The German Lautenwerck library brings a long-gone instrument into your sampler: The Lautenwerck - or Lute-Harpsichord - was one of Johann Sebastian Bach´s favourite instruments.
Despite 50 Lautenwerck builders in Germany, not a single instrument survived throughout the centuries. When the instruments had vanished, the awareness had gone as well: Only a couple of decades ago, musicologists found out that such an instrument had existed, solving the mystery of scores mentioning being written for Lautenwercke. Until then, one would have guessed that the composer meant a regular lute instrument by that notion. When the knowledge of it had resurfaced, Professor Beurmann had a reconstruction built by Ludwig Richter in Ludwigsburg, Germany.
Back in the days of harpsichords and spinets, the lute-harpsichord offered a much warmer, soft and intimate yet defined tone. While having been built to imitate a lute on a keyboard instrument in the first place, it brings a consistent attack to the table (due to not being touch-sensitive, just like a harpsichord) and also by allowing for full decay of all notes due to missing dampers. This allows for a vibrating, reverberant yet still transparent sound.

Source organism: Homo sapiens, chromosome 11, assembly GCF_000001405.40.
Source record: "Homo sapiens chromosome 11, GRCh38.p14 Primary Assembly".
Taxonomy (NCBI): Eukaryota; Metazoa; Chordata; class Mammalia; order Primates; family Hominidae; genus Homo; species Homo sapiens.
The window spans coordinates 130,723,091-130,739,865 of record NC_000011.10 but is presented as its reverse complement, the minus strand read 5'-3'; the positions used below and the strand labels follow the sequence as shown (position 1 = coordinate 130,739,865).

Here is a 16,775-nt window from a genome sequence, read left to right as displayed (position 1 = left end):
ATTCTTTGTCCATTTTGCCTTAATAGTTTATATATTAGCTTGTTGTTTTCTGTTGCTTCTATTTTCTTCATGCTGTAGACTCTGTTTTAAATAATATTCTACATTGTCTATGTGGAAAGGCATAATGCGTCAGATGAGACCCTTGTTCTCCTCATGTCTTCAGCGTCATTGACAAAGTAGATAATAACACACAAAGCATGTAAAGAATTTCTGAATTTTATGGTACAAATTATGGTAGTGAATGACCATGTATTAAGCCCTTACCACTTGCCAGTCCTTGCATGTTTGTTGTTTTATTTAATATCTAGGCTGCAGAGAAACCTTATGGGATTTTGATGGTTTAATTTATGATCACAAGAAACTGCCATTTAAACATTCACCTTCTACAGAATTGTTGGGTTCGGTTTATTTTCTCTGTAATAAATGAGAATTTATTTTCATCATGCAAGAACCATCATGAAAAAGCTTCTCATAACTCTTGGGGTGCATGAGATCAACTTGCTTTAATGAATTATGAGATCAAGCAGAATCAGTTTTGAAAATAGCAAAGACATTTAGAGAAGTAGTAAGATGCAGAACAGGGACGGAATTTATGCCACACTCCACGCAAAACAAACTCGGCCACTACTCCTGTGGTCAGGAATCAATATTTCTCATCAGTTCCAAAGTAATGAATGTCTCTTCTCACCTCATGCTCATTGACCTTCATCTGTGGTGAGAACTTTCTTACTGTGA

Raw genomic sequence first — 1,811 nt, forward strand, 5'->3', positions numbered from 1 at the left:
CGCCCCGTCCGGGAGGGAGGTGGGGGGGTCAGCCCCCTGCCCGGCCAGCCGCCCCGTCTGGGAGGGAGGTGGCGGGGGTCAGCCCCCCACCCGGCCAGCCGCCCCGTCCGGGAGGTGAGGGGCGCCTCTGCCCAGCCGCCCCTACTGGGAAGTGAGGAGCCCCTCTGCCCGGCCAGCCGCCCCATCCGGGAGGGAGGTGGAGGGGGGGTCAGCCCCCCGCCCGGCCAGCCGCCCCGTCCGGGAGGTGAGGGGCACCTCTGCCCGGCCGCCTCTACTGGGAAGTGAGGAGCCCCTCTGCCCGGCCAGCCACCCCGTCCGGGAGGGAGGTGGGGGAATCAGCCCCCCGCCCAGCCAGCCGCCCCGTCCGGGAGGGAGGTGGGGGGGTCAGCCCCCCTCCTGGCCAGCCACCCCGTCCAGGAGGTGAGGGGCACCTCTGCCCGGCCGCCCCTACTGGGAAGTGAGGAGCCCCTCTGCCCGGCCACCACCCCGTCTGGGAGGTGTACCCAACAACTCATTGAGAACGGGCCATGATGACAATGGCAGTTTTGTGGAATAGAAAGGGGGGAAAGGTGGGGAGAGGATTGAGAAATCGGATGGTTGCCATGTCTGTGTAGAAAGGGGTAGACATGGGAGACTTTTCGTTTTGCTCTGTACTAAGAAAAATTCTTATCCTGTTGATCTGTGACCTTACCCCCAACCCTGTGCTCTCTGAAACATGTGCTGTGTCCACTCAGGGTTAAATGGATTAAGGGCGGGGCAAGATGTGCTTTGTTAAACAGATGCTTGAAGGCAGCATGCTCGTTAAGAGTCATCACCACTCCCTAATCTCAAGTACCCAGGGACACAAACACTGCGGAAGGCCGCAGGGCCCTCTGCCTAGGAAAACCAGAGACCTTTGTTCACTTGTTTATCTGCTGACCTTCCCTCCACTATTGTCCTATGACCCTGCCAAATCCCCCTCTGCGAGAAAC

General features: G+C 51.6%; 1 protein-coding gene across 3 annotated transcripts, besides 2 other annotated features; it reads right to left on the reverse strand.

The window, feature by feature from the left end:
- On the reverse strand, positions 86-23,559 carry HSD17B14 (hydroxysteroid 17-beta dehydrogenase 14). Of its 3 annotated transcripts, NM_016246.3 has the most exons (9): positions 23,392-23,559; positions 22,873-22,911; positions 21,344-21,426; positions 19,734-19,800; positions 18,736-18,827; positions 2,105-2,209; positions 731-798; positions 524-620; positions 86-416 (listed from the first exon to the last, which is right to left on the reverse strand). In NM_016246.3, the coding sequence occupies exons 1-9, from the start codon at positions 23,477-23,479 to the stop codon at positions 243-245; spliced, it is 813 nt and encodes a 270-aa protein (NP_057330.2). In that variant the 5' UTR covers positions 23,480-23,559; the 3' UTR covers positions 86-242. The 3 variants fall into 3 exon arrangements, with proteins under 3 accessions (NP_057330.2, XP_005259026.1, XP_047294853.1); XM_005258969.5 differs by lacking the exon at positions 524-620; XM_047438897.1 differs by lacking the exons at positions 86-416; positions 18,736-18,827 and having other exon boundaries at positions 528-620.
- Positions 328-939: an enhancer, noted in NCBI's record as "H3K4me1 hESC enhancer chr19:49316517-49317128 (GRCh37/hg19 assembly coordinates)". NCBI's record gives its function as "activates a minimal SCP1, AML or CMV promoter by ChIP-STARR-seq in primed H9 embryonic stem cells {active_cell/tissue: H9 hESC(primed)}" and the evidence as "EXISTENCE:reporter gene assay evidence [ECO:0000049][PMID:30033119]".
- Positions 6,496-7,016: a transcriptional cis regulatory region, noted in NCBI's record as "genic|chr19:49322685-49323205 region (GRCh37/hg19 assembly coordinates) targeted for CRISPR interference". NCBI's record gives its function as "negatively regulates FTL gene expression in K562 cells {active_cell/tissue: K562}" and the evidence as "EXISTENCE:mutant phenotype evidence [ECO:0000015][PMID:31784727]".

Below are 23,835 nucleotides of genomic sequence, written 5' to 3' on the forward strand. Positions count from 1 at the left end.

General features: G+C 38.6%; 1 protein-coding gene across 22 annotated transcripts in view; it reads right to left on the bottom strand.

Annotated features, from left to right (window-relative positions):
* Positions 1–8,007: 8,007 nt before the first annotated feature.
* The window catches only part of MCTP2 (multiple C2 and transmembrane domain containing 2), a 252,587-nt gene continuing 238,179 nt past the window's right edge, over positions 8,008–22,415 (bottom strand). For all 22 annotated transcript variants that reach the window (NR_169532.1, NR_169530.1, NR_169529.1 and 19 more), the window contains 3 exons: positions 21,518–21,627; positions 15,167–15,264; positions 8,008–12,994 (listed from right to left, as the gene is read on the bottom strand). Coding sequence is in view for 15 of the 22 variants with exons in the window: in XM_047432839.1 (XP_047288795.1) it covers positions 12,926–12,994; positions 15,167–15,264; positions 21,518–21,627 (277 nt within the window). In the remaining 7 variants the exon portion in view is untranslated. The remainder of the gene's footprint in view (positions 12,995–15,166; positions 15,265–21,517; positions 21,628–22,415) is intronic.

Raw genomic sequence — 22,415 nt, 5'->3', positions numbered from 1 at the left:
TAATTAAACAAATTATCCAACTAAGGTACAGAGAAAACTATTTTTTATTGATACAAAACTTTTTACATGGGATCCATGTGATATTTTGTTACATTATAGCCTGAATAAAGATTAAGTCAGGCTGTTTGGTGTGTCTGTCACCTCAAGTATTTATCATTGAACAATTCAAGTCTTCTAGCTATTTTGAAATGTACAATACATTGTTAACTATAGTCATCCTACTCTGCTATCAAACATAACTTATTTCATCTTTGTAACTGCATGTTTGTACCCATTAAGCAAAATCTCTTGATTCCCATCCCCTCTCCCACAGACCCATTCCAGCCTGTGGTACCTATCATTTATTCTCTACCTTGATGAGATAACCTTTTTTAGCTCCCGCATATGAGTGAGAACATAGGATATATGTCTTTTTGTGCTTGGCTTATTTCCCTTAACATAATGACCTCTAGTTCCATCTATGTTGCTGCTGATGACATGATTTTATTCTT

Just like harpsichords and spinets, the Lautenwerck is not touch-sensitive. However, even if the differences are minuscule, not any given note will sound exactly the same due to different resonances of body and strings. In order to pay tribute to the instruments´ variances, every note was captured with 8 different samples.
It is now available for the first time in the sampler within the German Lautenwerck library, presented in its original Valotti tuning at 412 Hz.
To start right away, presets are available for all common sample formats including HAlion®, Kontakt2®, EXS24® or GigaStudio3®.
The sample library contains nearly 700 single samples.
For the critical task of capturing the instrument, we employed vintage Neumann TLM-170® microphones in conjunction with Crane Song Flamingo® preamps and Universal Audio 2192® digital converters to do the instrument justice.
For maximum sound quality, we recorded in 192 khz/24 bits, downsampled to 44.1 kHz.
In addition to the samples, the library contains an essay in German from Professor Andreas E. Beurmann himself, explaining both the historical and musical background of the instrument.
This Multi Format Library (included formats listed on top) does not include any software to play the sounds on your computer. Any compatible software is required to load and play the sounds of this library.
For your own protection this library is provided as individual personalized files including a
Digital Water Mark - DWM!